As they awaited the escort, Forstrom's parents remembered their son as a funny, caring, sometimes willful young man who found a sense of purpose in uniform.

His older brother, Bradley, did a stint in the Air Force, but it was still a bit of a surprise when Matthew enlisted.

"He had, like a lot of teens do, issues with authority," Ronald Forstrom said. "He didn't like to be told what to do. He even made comments about not wanting to join the military."

But after dropping out of Chamberlain High School six weeks before graduation, Forstrom changed his mind.

"He wanted camaraderie and being part of a team and decided the Army was the best place to do it," his father said. "He thrived on it."

Forstrom worked on Apache helicopters and had recently returned from a tour of Germany.

From a distance, there were no signs of stress or depression, Ronald Forstrom said. But in his Facebook post, his son wrote about a life of self-loathing.

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"I have hated myself since I was a child," the note read, "and I remember praying, if that's what I can call it, to God or whoever, damning him for making me."

The parents spoke over the rumble of motorcycles from the volunteer Patriot Guard Riders. The group came to the Tampa airport to escort Forstrom's body to the Garden of Memories funeral home, providing a public display of honor and respect for the soldier and his service.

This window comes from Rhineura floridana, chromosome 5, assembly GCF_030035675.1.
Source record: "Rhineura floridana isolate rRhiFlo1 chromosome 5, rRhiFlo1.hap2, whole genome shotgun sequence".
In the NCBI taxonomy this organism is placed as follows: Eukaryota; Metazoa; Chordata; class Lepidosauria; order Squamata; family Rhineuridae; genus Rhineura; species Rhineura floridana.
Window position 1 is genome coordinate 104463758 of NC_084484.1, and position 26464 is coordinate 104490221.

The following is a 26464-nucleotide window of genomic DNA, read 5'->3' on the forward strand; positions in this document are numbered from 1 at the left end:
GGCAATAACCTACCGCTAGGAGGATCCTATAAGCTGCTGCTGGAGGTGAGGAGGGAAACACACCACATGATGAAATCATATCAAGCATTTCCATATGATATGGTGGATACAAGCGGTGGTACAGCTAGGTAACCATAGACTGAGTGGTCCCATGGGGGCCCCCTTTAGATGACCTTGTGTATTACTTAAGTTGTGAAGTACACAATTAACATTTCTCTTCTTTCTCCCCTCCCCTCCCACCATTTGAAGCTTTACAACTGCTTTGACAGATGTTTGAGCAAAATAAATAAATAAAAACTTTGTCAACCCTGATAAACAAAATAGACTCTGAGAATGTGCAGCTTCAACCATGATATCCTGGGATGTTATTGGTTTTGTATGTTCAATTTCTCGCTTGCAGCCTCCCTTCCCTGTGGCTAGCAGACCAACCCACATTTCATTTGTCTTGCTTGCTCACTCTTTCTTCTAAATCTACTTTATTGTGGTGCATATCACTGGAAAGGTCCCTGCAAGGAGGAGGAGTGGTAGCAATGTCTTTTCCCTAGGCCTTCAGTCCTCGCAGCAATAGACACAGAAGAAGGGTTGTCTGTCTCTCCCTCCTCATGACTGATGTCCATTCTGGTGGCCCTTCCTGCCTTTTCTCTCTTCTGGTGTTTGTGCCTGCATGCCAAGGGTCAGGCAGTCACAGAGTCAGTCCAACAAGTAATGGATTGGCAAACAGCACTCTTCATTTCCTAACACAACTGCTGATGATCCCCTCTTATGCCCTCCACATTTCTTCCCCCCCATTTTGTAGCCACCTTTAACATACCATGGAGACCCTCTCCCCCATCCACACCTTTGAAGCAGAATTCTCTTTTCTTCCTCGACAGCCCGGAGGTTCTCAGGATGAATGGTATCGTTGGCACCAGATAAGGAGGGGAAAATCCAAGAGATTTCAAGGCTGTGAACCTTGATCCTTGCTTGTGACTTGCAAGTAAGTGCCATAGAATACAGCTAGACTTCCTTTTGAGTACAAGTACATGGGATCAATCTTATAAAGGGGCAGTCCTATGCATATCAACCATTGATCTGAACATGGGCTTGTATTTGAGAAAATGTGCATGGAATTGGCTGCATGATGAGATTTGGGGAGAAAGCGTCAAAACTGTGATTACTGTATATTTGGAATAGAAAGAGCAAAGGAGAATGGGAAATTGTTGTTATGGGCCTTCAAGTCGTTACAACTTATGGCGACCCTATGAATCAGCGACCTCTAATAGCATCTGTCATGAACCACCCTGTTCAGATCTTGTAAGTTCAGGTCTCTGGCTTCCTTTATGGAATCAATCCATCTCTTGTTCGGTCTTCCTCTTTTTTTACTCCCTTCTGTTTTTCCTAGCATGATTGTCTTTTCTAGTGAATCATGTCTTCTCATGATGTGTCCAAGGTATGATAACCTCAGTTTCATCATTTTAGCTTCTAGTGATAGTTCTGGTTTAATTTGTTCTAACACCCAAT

While they talked, Army Sgt. 1st Class Matthew Harris tended to details as the casualty assistance officer the Army assigned to oversee the night's dignified transfer ceremony. It's part of the support the military lends families of troops who die in service, whether from combat, injury, illness or suicide.

Ronald Forstrom, alternating between appreciation and grief, said, "This is incredible."

• • •

Carol Rasor-Cordero had a different experience when her son Joseph Ryan Rasor, 31, shot himself in Oregon on April 21.

A graduate of Indian Rocks Christian School, Rasor played on the baseball team there with Matt Sitton and Frankie Gross, two young men who would later join the Army and die in Afghanistan.

Rasor survived his six years with the Marine Corps, in Afghanistan and Iraq, but not the transition back to civilian life. By the time he returned in 2010, he had witnessed too many horrors in combat, Rasor-Cordero said.